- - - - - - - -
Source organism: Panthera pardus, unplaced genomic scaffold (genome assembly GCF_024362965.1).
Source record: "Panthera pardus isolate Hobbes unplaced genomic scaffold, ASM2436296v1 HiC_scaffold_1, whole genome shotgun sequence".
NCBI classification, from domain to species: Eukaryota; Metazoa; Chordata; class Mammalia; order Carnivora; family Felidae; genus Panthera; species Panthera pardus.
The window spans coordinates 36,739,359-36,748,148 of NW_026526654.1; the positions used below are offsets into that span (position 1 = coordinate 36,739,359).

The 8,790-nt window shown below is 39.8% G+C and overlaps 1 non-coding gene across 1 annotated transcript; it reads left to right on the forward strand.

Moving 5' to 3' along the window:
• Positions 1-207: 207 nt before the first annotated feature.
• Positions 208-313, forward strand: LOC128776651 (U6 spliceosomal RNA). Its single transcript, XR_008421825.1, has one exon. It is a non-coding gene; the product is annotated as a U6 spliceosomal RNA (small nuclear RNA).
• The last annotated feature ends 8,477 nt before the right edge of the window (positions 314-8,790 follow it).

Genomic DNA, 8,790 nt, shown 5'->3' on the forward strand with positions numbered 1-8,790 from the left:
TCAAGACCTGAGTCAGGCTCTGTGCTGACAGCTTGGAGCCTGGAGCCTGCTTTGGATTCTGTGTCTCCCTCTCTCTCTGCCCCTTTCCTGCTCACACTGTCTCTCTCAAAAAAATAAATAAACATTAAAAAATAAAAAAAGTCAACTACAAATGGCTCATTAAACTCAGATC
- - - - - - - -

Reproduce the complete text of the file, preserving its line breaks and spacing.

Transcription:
Source organism: Panthera pardus, unplaced genomic scaffold (genome assembly GCF_024362965.1).
Source record: "Panthera pardus isolate Hobbes unplaced genomic scaffold, ASM2436296v1 HiC_scaffold_1, whole genome shotgun sequence".
NCBI classification, from domain to species: Eukaryota; Metazoa; Chordata; class Mammalia; order Carnivora; family Felidae; genus Panthera; species Panthera pardus.
The window spans coordinates 36,739,359-36,748,148 of NW_026526654.1; the positions used below are offsets into that span (position 1 = coordinate 36,739,359).

The 8,790-nt window shown below is 39.8% G+C and overlaps 1 non-coding gene across 1 annotated transcript; it reads left to right on the forward strand.

Moving 5' to 3' along the window:
• Positions 1-207: 207 nt before the first annotated feature.
• Positions 208-313, forward strand: LOC128776651 (U6 spliceosomal RNA). Its single transcript, XR_008421825.1, has one exon. It is a non-coding gene; the product is annotated as a U6 spliceosomal RNA (small nuclear RNA).
• The last annotated feature ends 8,477 nt before the right edge of the window (positions 314-8,790 follow it).

Genomic DNA, 8,790 nt, shown 5'->3' on the forward strand with positions numbered 1-8,790 from the left:
TCAAGACCTGAGTCAGGCTCTGTGCTGACAGCTTGGAGCCTGGAGCCTGCTTTGGATTCTGTGTCTCCCTCTCTCTCTGCCCCTTTCCTGCTCACACTGTCTCTCTCAAAAAAATAAATAAACATTAAAAAATAAAAAAAGTCAACTACAAATGGCTCATTAAACTCAGATC